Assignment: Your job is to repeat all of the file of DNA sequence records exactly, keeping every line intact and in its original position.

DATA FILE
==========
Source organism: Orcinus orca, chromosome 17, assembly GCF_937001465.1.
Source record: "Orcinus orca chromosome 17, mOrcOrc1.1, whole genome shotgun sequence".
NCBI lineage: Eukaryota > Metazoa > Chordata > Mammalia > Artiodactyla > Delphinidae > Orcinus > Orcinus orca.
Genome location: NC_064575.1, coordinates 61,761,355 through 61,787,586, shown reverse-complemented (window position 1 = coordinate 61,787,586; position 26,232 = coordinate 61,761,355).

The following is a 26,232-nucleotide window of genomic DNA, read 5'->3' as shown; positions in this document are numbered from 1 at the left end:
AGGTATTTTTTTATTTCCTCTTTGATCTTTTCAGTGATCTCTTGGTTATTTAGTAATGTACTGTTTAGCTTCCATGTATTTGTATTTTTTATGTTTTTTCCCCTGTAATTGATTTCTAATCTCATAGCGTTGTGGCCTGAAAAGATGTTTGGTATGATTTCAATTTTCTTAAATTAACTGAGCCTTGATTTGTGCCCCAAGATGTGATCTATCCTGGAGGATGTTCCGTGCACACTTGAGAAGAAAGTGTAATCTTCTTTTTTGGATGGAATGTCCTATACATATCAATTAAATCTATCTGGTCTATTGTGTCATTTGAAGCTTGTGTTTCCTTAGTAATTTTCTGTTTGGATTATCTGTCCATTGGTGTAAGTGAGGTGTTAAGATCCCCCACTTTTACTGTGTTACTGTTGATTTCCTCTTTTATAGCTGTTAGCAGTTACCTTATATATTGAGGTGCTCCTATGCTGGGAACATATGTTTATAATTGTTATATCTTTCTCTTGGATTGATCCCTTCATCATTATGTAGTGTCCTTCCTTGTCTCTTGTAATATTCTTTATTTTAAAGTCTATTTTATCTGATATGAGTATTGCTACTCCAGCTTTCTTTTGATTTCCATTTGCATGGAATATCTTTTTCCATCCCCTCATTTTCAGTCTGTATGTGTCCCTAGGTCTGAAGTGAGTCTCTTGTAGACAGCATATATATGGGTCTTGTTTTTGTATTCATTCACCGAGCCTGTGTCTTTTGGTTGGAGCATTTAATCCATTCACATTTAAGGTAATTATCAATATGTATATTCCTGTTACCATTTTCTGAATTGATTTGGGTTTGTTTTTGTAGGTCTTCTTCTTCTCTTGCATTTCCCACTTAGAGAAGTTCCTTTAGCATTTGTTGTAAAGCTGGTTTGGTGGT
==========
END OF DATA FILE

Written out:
Source organism: Orcinus orca, chromosome 17, assembly GCF_937001465.1.
Source record: "Orcinus orca chromosome 17, mOrcOrc1.1, whole genome shotgun sequence".
NCBI lineage: Eukaryota > Metazoa > Chordata > Mammalia > Artiodactyla > Delphinidae > Orcinus > Orcinus orca.
Genome location: NC_064575.1, coordinates 61,761,355 through 61,787,586, shown reverse-complemented (window position 1 = coordinate 61,787,586; position 26,232 = coordinate 61,761,355).

The following is a 26,232-nucleotide window of genomic DNA, read 5'->3' as shown; positions in this document are numbered from 1 at the left end:
AGGTATTTTTTTATTTCCTCTTTGATCTTTTCAGTGATCTCTTGGTTATTTAGTAATGTACTGTTTAGCTTCCATGTATTTGTATTTTTTATGTTTTTTCCCCTGTAATTGATTTCTAATCTCATAGCGTTGTGGCCTGAAAAGATGTTTGGTATGATTTCAATTTTCTTAAATTAACTGAGCCTTGATTTGTGCCCCAAGATGTGATCTATCCTGGAGGATGTTCCGTGCACACTTGAGAAGAAAGTGTAATCTTCTTTTTTGGATGGAATGTCCTATACATATCAATTAAATCTATCTGGTCTATTGTGTCATTTGAAGCTTGTGTTTCCTTAGTAATTTTCTGTTTGGATTATCTGTCCATTGGTGTAAGTGAGGTGTTAAGATCCCCCACTTTTACTGTGTTACTGTTGATTTCCTCTTTTATAGCTGTTAGCAGTTACCTTATATATTGAGGTGCTCCTATGCTGGGAACATATGTTTATAATTGTTATATCTTTCTCTTGGATTGATCCCTTCATCATTATGTAGTGTCCTTCCTTGTCTCTTGTAATATTCTTTATTTTAAAGTCTATTTTATCTGATATGAGTATTGCTACTCCAGCTTTCTTTTGATTTCCATTTGCATGGAATATCTTTTTCCATCCCCTCATTTTCAGTCTGTATGTGTCCCTAGGTCTGAAGTGAGTCTCTTGTAGACAGCATATATATGGGTCTTGTTTTTGTATTCATTCACCGAGCCTGTGTCTTTTGGTTGGAGCATTTAATCCATTCACATTTAAGGTAATTATCAATATGTATATTCCTGTTACCATTTTCTGAATTGATTTGGGTTTGTTTTTGTAGGTCTTCTTCTTCTCTTGCATTTCCCACTTAGAGAAGTTCCTTTAGCATTTGTTGTAAAGCTGGTTTGGTGGT